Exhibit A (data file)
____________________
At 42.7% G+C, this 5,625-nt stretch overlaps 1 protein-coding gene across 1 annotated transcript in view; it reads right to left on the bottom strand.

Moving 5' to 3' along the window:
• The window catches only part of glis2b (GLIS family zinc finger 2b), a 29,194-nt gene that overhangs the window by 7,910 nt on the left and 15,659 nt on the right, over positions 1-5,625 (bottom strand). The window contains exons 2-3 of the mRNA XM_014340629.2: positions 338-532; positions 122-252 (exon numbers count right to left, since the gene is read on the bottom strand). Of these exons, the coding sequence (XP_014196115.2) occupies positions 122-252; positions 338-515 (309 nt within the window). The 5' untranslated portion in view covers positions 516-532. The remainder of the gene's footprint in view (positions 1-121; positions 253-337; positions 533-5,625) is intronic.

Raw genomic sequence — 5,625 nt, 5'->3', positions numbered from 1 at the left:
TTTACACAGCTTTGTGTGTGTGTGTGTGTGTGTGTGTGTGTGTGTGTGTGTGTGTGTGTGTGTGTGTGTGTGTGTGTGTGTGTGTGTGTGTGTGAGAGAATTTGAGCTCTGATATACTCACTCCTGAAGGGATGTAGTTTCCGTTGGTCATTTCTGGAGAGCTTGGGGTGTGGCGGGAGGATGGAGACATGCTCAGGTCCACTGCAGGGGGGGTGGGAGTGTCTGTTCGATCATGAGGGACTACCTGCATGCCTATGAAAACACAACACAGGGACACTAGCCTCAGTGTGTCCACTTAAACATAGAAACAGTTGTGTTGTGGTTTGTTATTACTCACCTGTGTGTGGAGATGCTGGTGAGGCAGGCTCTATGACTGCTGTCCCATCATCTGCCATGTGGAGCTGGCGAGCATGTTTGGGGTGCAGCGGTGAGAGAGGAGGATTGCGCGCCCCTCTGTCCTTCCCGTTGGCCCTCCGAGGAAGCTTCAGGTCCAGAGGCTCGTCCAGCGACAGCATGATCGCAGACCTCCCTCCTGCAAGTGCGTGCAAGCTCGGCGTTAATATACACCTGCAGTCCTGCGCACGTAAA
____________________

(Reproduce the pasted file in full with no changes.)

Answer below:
At 42.7% G+C, this 5,625-nt stretch overlaps 1 protein-coding gene across 1 annotated transcript in view; it reads right to left on the bottom strand.

Moving 5' to 3' along the window:
• The window catches only part of glis2b (GLIS family zinc finger 2b), a 29,194-nt gene that overhangs the window by 7,910 nt on the left and 15,659 nt on the right, over positions 1-5,625 (bottom strand). The window contains exons 2-3 of the mRNA XM_014340629.2: positions 338-532; positions 122-252 (exon numbers count right to left, since the gene is read on the bottom strand). Of these exons, the coding sequence (XP_014196115.2) occupies positions 122-252; positions 338-515 (309 nt within the window). The 5' untranslated portion in view covers positions 516-532. The remainder of the gene's footprint in view (positions 1-121; positions 253-337; positions 533-5,625) is intronic.

Raw genomic sequence — 5,625 nt, 5'->3', positions numbered from 1 at the left:
TTTACACAGCTTTGTGTGTGTGTGTGTGTGTGTGTGTGTGTGTGTGTGTGTGTGTGTGTGTGTGTGTGTGTGTGTGTGTGTGTGTGTGTGTGTGAGAGAATTTGAGCTCTGATATACTCACTCCTGAAGGGATGTAGTTTCCGTTGGTCATTTCTGGAGAGCTTGGGGTGTGGCGGGAGGATGGAGACATGCTCAGGTCCACTGCAGGGGGGGTGGGAGTGTCTGTTCGATCATGAGGGACTACCTGCATGCCTATGAAAACACAACACAGGGACACTAGCCTCAGTGTGTCCACTTAAACATAGAAACAGTTGTGTTGTGGTTTGTTATTACTCACCTGTGTGTGGAGATGCTGGTGAGGCAGGCTCTATGACTGCTGTCCCATCATCTGCCATGTGGAGCTGGCGAGCATGTTTGGGGTGCAGCGGTGAGAGAGGAGGATTGCGCGCCCCTCTGTCCTTCCCGTTGGCCCTCCGAGGAAGCTTCAGGTCCAGAGGCTCGTCCAGCGACAGCATGATCGCAGACCTCCCTCCTGCAAGTGCGTGCAAGCTCGGCGTTAATATACACCTGCAGTCCTGCGCACGTAAA